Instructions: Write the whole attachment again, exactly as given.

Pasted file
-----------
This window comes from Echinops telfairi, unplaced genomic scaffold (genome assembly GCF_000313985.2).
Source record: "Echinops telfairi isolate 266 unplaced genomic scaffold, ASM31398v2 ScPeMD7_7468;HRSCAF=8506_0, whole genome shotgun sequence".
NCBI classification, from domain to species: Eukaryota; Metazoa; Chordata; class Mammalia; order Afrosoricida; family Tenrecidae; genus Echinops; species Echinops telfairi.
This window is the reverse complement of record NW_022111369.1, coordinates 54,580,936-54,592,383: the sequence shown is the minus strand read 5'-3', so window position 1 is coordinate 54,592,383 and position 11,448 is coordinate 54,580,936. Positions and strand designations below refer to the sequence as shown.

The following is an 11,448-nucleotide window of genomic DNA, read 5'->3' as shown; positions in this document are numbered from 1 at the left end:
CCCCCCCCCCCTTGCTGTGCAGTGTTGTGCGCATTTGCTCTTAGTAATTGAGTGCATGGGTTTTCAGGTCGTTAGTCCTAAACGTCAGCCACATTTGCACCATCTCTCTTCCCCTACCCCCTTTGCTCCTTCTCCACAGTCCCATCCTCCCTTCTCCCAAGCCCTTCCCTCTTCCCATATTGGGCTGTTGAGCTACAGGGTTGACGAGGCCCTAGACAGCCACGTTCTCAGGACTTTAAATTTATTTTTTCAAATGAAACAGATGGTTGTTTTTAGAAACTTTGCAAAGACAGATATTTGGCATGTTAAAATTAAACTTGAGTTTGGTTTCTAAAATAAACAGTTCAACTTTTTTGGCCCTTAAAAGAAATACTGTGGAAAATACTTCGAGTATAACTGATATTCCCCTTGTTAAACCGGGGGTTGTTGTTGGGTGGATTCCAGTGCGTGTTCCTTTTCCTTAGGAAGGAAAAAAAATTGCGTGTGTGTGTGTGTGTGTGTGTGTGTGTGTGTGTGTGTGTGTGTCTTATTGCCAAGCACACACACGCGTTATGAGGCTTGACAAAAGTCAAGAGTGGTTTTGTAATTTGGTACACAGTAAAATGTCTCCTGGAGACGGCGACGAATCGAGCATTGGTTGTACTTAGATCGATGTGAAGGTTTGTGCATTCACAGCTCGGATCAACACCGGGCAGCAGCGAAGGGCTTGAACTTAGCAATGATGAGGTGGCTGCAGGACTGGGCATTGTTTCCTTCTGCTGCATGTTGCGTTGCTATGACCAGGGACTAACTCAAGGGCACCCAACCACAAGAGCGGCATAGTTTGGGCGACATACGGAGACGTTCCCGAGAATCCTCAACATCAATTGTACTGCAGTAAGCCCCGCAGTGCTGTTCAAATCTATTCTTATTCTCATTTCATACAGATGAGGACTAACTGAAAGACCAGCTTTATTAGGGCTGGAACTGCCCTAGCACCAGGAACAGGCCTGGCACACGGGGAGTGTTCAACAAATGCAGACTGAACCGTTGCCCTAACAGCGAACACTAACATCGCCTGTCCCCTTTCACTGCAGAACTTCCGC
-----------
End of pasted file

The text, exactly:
This window comes from Echinops telfairi, unplaced genomic scaffold (genome assembly GCF_000313985.2).
Source record: "Echinops telfairi isolate 266 unplaced genomic scaffold, ASM31398v2 ScPeMD7_7468;HRSCAF=8506_0, whole genome shotgun sequence".
NCBI classification, from domain to species: Eukaryota; Metazoa; Chordata; class Mammalia; order Afrosoricida; family Tenrecidae; genus Echinops; species Echinops telfairi.
This window is the reverse complement of record NW_022111369.1, coordinates 54,580,936-54,592,383: the sequence shown is the minus strand read 5'-3', so window position 1 is coordinate 54,592,383 and position 11,448 is coordinate 54,580,936. Positions and strand designations below refer to the sequence as shown.

The following is an 11,448-nucleotide window of genomic DNA, read 5'->3' as shown; positions in this document are numbered from 1 at the left end:
CCCCCCCCCCCTTGCTGTGCAGTGTTGTGCGCATTTGCTCTTAGTAATTGAGTGCATGGGTTTTCAGGTCGTTAGTCCTAAACGTCAGCCACATTTGCACCATCTCTCTTCCCCTACCCCCTTTGCTCCTTCTCCACAGTCCCATCCTCCCTTCTCCCAAGCCCTTCCCTCTTCCCATATTGGGCTGTTGAGCTACAGGGTTGACGAGGCCCTAGACAGCCACGTTCTCAGGACTTTAAATTTATTTTTTCAAATGAAACAGATGGTTGTTTTTAGAAACTTTGCAAAGACAGATATTTGGCATGTTAAAATTAAACTTGAGTTTGGTTTCTAAAATAAACAGTTCAACTTTTTTGGCCCTTAAAAGAAATACTGTGGAAAATACTTCGAGTATAACTGATATTCCCCTTGTTAAACCGGGGGTTGTTGTTGGGTGGATTCCAGTGCGTGTTCCTTTTCCTTAGGAAGGAAAAAAAATTGCGTGTGTGTGTGTGTGTGTGTGTGTGTGTGTGTGTGTGTGTGTGTCTTATTGCCAAGCACACACACGCGTTATGAGGCTTGACAAAAGTCAAGAGTGGTTTTGTAATTTGGTACACAGTAAAATGTCTCCTGGAGACGGCGACGAATCGAGCATTGGTTGTACTTAGATCGATGTGAAGGTTTGTGCATTCACAGCTCGGATCAACACCGGGCAGCAGCGAAGGGCTTGAACTTAGCAATGATGAGGTGGCTGCAGGACTGGGCATTGTTTCCTTCTGCTGCATGTTGCGTTGCTATGACCAGGGACTAACTCAAGGGCACCCAACCACAAGAGCGGCATAGTTTGGGCGACATACGGAGACGTTCCCGAGAATCCTCAACATCAATTGTACTGCAGTAAGCCCCGCAGTGCTGTTCAAATCTATTCTTATTCTCATTTCATACAGATGAGGACTAACTGAAAGACCAGCTTTATTAGGGCTGGAACTGCCCTAGCACCAGGAACAGGCCTGGCACACGGGGAGTGTTCAACAAATGCAGACTGAACCGTTGCCCTAACAGCGAACACTAACATCGCCTGTCCCCTTTCACTGCAGAACTTCCGC